Doug Benson’s Netflix doc on Comic-Con gets it surprisingly right

08.04.15 2 years ago


Doug Benson's rambling pot-fueled documentaries are all basically just an excuse for the comic to get very high in different locations, but in the process of putting the latest one together, he and director Ryan Polito have put together something that captures Comic-Con in a very accurate and not romanticized way.

This was a pretty solid year for me and Comic-Con, and so was last year. I enjoyed myself both times, so I guess technically I can't say I hate Comic-Con anymore, although that's been my mantra for a while. I think the accurate way of saying it is that I often hate elements of the experience of Comic-Con. There is a certain amount of hassle that goes with attendance that can just wear on you when you're trying to work, things that might never bother someone who is just attending for pleasure. It's easy to forget when you're working media that the vast majority of people there are not having that version of the experience. They're in those rooms because they love those things and they're having that very pure version of the experience. If I'm cynical about it, that's on me, not on Comic-Con itself.

Having said that, I think Comic-Con has been presented a certain way over the years, both in the media and in films about the event, like Morgan Spurlock's documentary from a few years ago. Doug Benson has had a lot of fun and gotten a lot of mileage out of making pot-themed reactions to Spurlock's films, starting with “Super High Me,” and Netflix just premiered his latest special, “Chronic-Con: Episode 420.” There's a good chunk of it dedicated to him trying to find Spurlock at Comic-Con, using Twitter and social media to slowly track him down. His other goal is to smoke pot with someone in a superhero costume. Those two threads are intercut with live material from his podcast and lots of experiential footage, and overall, what struck me while watching it was just how clearly it feels like a more honest take on what is both good and terrible about it.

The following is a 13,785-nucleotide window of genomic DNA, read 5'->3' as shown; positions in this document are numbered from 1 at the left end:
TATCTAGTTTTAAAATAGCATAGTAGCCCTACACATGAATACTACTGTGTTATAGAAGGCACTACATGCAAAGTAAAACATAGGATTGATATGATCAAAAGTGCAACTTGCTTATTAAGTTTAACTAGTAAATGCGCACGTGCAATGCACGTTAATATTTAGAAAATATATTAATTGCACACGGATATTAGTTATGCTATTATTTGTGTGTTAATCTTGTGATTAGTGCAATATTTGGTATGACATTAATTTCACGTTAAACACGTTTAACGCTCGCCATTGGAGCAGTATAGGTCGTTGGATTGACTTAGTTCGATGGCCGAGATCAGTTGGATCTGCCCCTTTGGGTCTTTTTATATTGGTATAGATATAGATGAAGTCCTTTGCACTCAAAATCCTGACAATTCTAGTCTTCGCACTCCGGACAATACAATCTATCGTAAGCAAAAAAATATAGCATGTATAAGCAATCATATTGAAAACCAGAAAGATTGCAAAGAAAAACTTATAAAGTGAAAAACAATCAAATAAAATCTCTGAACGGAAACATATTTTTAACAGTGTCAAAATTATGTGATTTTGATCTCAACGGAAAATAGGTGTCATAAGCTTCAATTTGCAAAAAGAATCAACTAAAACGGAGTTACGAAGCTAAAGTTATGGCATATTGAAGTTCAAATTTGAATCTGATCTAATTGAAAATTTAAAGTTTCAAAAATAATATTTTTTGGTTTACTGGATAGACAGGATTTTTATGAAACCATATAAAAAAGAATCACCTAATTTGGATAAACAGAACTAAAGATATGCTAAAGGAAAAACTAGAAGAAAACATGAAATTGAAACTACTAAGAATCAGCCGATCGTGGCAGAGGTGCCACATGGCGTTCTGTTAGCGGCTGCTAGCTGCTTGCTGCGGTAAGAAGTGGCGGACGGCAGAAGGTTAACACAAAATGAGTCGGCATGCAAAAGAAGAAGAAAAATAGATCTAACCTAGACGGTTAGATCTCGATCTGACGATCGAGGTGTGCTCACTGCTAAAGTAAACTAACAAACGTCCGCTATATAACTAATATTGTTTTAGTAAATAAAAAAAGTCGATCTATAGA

One of the few things the film doesn't capture is the way the lines for Hall H have metastasized over the last few years into something truly unpleasant for a majority of the regular fans who want to get into those things. Benson has something more akin to the experience I have, where there's a certain amount of access that is not available to everyone. The random weird way his day unfolds, the encounters with people who are familiar with him, the way he drifts from building to building, from event to party to someone's room… that's something that is familiar not from any one year I've gone but from every year I've gone. It's a little surreal in that actual mutual friends of mine show up at various points, and the entire thing almost feels like deja vu for me.

As a film, it's sort of shambling, just like “The Greatest Movie Ever Rolled,” but it does pay off both of the main storylines well, and it feels like Benson's finally acknowledged what a weird hook it is to keep running riffs on the Morgan Spurlock films.

You can find the film on Netflix now.

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